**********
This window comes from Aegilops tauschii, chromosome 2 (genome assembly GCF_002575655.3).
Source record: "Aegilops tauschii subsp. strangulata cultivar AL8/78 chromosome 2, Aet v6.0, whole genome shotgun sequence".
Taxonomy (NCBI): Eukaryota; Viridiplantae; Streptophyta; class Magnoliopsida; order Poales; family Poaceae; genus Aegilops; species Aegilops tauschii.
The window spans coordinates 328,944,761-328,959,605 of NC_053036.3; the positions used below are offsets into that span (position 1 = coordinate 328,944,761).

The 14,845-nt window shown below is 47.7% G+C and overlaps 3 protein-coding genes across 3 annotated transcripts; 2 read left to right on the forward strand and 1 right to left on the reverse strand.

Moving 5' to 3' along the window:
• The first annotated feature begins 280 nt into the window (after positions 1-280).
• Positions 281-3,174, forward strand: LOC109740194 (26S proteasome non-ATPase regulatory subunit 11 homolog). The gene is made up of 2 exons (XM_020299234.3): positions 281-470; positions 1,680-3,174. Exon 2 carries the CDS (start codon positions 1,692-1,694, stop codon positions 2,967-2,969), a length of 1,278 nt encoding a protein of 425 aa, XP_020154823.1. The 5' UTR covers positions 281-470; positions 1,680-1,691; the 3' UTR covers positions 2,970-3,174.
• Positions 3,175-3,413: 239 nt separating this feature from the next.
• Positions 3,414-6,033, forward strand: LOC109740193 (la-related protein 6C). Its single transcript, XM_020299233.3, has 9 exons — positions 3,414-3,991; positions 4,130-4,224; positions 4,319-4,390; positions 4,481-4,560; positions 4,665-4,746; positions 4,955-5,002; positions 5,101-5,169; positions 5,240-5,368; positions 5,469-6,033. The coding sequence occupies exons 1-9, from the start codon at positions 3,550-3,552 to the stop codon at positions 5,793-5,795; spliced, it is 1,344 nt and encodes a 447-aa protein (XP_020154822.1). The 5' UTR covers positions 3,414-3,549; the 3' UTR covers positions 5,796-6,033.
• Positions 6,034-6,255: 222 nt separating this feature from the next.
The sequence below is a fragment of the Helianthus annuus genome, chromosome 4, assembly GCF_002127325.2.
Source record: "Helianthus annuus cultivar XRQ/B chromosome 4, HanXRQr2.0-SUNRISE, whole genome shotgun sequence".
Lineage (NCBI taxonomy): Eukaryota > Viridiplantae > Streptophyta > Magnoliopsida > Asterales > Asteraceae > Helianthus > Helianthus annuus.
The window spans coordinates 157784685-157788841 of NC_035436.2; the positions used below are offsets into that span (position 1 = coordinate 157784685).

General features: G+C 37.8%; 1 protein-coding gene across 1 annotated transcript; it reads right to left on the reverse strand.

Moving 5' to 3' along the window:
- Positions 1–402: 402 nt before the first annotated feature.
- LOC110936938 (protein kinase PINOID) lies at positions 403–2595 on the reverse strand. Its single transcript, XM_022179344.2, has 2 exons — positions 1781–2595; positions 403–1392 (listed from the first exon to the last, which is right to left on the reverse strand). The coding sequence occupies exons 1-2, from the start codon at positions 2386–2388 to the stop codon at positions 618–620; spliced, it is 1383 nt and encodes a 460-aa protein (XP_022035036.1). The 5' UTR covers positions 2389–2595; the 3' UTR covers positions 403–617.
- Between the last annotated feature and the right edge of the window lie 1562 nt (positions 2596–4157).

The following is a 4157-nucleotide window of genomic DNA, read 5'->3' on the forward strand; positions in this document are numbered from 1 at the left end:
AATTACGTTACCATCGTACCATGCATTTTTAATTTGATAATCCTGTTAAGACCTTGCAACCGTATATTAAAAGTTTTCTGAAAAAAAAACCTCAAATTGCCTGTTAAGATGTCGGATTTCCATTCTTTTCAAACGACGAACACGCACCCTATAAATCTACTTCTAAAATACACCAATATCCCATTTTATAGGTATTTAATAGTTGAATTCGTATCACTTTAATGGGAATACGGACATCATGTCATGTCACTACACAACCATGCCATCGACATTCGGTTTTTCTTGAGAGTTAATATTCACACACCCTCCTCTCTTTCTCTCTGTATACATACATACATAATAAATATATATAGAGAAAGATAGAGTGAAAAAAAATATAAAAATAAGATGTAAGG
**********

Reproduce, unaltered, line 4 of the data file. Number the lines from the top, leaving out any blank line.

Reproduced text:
The window spans coordinates 328,944,761-328,959,605 of NC_053036.3; the positions used below are offsets into that span (position 1 = coordinate 328,944,761).